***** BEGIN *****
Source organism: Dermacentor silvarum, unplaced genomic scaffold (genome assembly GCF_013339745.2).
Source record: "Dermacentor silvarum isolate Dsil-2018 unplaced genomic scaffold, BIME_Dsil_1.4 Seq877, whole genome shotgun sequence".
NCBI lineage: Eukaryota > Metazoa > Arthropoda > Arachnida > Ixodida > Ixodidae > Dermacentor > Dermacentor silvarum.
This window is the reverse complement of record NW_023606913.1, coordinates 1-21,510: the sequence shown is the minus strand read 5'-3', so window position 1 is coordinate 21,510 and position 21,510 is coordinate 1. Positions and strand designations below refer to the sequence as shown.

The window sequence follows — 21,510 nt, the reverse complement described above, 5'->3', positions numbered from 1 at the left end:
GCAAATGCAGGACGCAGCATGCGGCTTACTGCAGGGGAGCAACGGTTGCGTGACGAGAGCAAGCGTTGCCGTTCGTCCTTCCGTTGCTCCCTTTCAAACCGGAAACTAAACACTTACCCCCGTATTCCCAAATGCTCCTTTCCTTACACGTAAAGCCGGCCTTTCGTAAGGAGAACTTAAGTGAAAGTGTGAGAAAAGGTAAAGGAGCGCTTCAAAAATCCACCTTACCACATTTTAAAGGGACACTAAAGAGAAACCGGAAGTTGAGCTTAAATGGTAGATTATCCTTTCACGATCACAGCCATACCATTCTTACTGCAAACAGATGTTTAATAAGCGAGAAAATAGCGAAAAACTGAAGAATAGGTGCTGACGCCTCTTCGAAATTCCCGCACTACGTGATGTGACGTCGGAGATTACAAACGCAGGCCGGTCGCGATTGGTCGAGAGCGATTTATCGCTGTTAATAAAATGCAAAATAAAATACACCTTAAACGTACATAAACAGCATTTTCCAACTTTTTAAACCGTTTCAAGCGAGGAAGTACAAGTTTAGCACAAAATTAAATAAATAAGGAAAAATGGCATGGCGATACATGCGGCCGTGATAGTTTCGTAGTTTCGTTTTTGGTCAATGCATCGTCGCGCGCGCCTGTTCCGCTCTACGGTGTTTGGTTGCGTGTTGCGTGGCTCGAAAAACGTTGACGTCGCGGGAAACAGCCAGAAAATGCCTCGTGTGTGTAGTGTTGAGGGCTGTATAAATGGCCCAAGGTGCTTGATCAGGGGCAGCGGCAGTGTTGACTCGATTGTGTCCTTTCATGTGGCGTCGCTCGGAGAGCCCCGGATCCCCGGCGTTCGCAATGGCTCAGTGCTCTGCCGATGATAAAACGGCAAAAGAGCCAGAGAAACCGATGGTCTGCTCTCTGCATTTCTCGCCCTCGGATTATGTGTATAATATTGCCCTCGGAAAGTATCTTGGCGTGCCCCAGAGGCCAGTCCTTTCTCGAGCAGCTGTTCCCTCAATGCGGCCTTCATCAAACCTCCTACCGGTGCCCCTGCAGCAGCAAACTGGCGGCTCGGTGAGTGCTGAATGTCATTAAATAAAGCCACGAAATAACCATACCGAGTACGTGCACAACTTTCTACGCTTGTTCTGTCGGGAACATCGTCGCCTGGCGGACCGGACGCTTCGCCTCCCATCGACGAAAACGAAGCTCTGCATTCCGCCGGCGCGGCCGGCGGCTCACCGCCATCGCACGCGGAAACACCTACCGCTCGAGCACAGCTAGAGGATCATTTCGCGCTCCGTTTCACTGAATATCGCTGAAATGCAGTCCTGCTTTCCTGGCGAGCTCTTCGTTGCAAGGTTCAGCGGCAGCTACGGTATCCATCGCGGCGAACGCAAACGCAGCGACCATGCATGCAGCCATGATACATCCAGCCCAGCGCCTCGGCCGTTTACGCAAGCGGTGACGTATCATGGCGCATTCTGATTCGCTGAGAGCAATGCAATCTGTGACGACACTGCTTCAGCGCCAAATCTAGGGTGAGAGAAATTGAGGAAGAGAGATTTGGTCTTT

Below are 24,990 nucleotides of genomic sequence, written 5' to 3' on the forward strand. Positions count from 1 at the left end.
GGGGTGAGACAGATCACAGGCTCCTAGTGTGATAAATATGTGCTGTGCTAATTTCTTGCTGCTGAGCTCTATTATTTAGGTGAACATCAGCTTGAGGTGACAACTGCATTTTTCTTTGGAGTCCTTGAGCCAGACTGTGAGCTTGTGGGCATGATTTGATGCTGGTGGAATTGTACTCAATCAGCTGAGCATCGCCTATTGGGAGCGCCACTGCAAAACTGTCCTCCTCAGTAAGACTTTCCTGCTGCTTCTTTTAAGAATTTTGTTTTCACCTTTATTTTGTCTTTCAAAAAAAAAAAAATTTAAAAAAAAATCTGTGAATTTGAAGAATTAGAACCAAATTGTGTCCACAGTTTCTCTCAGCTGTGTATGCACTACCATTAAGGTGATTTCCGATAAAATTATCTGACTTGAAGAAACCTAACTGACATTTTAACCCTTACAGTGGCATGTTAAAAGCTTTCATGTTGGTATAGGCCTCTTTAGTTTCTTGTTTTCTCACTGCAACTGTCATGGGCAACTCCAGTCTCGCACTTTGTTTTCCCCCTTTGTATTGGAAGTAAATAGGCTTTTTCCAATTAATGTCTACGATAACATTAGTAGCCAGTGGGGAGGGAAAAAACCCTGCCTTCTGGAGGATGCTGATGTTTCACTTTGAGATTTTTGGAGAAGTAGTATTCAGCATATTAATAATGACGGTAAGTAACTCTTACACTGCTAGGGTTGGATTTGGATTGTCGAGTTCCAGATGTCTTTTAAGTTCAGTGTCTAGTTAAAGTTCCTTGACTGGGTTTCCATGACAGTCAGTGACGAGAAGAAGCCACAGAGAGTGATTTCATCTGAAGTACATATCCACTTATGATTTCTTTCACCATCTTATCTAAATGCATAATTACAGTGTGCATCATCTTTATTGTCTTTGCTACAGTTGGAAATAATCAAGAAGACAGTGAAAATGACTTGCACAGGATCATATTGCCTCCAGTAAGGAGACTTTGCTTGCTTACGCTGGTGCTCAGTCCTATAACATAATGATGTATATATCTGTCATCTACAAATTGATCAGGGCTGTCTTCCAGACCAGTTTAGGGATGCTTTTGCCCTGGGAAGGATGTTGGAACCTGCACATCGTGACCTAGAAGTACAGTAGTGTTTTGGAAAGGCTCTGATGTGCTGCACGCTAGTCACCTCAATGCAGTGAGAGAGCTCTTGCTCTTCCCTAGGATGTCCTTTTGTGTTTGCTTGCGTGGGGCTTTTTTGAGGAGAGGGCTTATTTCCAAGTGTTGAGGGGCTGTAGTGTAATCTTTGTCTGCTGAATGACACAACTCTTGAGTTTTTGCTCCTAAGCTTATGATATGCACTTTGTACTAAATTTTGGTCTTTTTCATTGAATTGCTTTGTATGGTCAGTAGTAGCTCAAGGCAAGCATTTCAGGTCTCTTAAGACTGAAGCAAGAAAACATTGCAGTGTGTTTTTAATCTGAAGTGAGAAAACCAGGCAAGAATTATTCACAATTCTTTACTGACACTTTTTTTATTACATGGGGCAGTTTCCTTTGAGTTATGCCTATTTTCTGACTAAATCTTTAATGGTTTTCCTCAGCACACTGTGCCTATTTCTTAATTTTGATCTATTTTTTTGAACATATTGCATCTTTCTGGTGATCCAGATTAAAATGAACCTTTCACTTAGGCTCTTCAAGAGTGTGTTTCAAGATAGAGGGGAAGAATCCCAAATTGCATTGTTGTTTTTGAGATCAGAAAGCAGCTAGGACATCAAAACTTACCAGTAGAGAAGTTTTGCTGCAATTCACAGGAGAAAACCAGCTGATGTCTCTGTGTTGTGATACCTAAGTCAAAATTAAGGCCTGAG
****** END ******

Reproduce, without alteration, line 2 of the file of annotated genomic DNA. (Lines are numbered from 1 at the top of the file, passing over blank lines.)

Source record: "Dermacentor silvarum isolate Dsil-2018 unplaced genomic scaffold, BIME_Dsil_1.4 Seq877, whole genome shotgun sequence".